(Prayer: WRIT Petition filed under Article 226 of the Constitution of India, praying for the issuance of a writ of certiorarified mandamus, to call for the records pertaining to the order dated 19.9.2017 passed in S.A.No.131/2017 by the Debts Recovery Tribunal-III, Chennai and quash the same and directing the Debts Recovery Tribunal-III, Chennai to pass an order in the main application on merits after hearing both sides.)
1. On 14.11.2017, we passed the following order.
'SA No.131 of 2017, has been filed challenging possession notice dated 30.03.2017, issued under Section 13(4) of the SARFAESI Act, 2002 read with 8(1) of the Security Interest (Enforcement) Rules, 2002. On 21.04.2017, DRT-III, Chennai has granted interim stay of further proceedings pursuant to possession notice dated 30.03.2017, on condition subject to realisation of cheques for Rs.25 Lakhs each dated 28.04.2017 and remittance of demand drafts totalling a sum of Rs.50 Lakhs to the credit of the borrower's loan account with respondent bank. DRT-III, Chennai has further ordered that in the event of default, interim order granted shall stand automatically vacated and the bank is at liberty to proceed further in accordance with law.2. Material on record discloses that the writ petitioner has filed a memo dated 30.05.2017, stating that payments have been made and given credit. Subsequently, when S.A.No.131 of 2017, came up for further hearing, submission has been made that the writ petitioner is ready to remit a sum of Rs.20 Lakhs to the respondent bank in terms of his proposal for one time settlement. Learned counsel for the writ petitioner seemed to have requested the tribunal a week's time for making payment and for continuing negotiation with the respondent bank for amicable settlement. By observing that time has already been granted till 19.09.2017 and that the learned counsel for the writ petitioner has conceded that there are no infirmities in the procedure adopted by the respondent bank while issuing the possession notice, vide order dated 19.09.2017, in S.A.No.131 of 2017, DRT-III, Chennai has dismissed the application filed under Section 17 of the SARFAESI Act, 2002. However, DRT-III, Chennai has granted liberty to the writ petitioner to continue his negotiation with the respondent bank in terms of the undertaking given before the tribunal. While doing so, the tribunal has vacated the stay of possession notice.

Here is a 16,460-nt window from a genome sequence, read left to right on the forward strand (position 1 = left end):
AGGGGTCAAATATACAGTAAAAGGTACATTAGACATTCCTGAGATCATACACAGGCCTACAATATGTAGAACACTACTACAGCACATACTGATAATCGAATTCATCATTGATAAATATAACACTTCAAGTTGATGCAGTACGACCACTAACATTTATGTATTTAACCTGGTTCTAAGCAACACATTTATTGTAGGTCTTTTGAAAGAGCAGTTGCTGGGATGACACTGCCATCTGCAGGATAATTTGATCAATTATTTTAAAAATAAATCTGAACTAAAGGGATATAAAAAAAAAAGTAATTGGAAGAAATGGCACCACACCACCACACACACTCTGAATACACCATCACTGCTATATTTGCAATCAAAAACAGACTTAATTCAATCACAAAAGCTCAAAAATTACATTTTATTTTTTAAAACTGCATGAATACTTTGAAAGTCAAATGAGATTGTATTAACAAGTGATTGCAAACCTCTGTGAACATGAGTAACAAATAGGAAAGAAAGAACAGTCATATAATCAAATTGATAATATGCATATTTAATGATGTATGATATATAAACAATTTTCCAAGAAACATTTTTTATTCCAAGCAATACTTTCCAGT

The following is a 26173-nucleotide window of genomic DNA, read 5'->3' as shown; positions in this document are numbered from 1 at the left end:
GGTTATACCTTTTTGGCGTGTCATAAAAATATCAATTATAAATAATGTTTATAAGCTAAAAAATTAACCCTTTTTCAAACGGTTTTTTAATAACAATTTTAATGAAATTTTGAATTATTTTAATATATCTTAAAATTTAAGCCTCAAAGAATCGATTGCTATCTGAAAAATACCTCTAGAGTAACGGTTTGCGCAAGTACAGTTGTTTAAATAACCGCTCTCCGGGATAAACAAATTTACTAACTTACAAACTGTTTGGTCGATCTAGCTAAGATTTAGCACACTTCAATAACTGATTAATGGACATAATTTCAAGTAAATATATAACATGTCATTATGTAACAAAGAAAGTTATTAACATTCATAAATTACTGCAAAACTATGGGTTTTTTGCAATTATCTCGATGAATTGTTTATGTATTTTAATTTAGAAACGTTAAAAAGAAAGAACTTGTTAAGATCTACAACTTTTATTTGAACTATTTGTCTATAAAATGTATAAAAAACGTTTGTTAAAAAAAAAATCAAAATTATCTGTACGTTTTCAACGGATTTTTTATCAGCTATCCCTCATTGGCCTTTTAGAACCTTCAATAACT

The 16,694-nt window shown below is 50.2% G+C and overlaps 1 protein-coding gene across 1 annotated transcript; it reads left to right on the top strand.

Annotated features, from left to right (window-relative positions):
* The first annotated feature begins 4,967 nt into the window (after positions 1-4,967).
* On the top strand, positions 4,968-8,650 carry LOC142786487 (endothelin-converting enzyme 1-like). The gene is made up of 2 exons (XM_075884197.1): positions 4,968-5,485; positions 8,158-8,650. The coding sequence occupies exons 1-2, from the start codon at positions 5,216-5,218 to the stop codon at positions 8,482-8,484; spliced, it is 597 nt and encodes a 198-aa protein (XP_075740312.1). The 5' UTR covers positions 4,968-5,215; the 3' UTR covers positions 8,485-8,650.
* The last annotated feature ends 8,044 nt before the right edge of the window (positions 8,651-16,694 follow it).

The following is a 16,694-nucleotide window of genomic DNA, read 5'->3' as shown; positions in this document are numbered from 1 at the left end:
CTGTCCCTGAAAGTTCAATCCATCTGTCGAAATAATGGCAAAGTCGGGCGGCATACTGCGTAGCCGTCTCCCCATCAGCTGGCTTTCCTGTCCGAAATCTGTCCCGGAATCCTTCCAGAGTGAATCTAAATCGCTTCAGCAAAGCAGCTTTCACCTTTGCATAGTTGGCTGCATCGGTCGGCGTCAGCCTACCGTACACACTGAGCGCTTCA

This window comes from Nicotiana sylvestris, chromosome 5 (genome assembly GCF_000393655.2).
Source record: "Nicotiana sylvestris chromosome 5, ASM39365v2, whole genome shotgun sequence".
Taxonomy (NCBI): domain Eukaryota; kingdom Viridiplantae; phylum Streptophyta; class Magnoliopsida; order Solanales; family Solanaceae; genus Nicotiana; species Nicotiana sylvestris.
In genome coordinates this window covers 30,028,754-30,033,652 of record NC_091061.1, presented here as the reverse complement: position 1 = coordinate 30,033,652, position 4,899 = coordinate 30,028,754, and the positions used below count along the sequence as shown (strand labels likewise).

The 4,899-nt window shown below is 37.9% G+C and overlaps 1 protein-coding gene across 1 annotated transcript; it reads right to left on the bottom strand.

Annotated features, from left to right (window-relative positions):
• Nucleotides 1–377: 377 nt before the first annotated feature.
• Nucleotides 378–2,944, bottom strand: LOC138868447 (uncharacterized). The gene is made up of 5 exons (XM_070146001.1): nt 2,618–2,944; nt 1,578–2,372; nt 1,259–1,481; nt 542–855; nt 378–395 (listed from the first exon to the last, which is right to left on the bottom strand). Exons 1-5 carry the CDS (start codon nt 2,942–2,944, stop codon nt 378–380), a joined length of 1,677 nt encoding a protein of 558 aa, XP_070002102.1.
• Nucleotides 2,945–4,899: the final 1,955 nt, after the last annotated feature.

3. According to the learned counsel for the petitioner, at the time of hearing of the case on 19.09.2017, having regard to the submission of the learned counsel for the writ petitioner that the matter would be settled, SIA No.634 of 2017 in SA No.131 of 2017 was passed over and since the learned counsel for the bank was not present, the tribunal wanted to ascertain as to whether there was any talks of settlement, however, when the matter was called again, as the bank counsel was not available, the tribunal has passed the abovesaid impugned order. According to the writ petitioner, arguments were advanced only in SIA No.634 of 2017, filed for stay of possession notice and not on the appeal.
4. Before this Court, Mr.P.Thiagarajan, learned counsel for the petitioner submitted that a sum of Rs.1 Crore would be remitted into the account within two weeks from today. Submission of the learned counsel is placed on record.5. Writ petitioner is directed to deposit Rs.1 Crore in the loan account with Indian Overseas Bank, Pearl City branch, Tuticorin, within two weeks from today.
6. Issue notice to the respondent through Court and privately returnable by 28.11.2017.7. Material on record discloses that pending SA, possession notice has been stayed, on condition, which according to the writ petitioner, has been complied with. While that be the case, the tribunal ought to have extended the interim order and heard the appeal on merits. However, the tribunal seemed to have proceeded on the premise that learned counsel for the petitioner had conceded that there are no irregularities in possession notice, which the petitioner refutes. In view of the above, there shall be an interim stay of further proceedings of the possession notice dated 30.03.2017, till 29.11.2017.
8. Post on 28.11.2017."
2. Subsequently, on 04.12.2017, this Court passed the following order
'Though, on 14/11/2017, Mr.P.Thiagarajan, learned counsel for the petitioner submitted that a sum of Rs.1 crore, would be remitted to the account, within two weeks, from the said date and for the reasons stated, we granted interim stay of further proceedings of the possession notice, dated 30/3/2017 till 29/11/2017.
2. On this day, when the matter came up for further hearing, we are informed by Mr.F.B.Benjamin George, learned counsel for the Bank that the order, dated 14/11/2017, has not been complied with.
3. Per contra, the learned counsel appearing for the petitioner submitted that petitioner has been hospitalised for some time and therefore, could not mobilise funds. He further submitted that within ten days from today, the said amount would be remitted into the account.
4. Placing on record the submissions, time to deposit is extended to ten days from today. In the event of failure to comply with the directions, dated 14/11/2017 and extension of time by this order, interim stay granted would stand vacated, without any further reference to the orders of this Court.
5. Post on 14/12/2017."
3. Again when the matter came up on 10.01.2018, taking note of the submission of Mr.B.Gurumurthy, this Court passed the following order.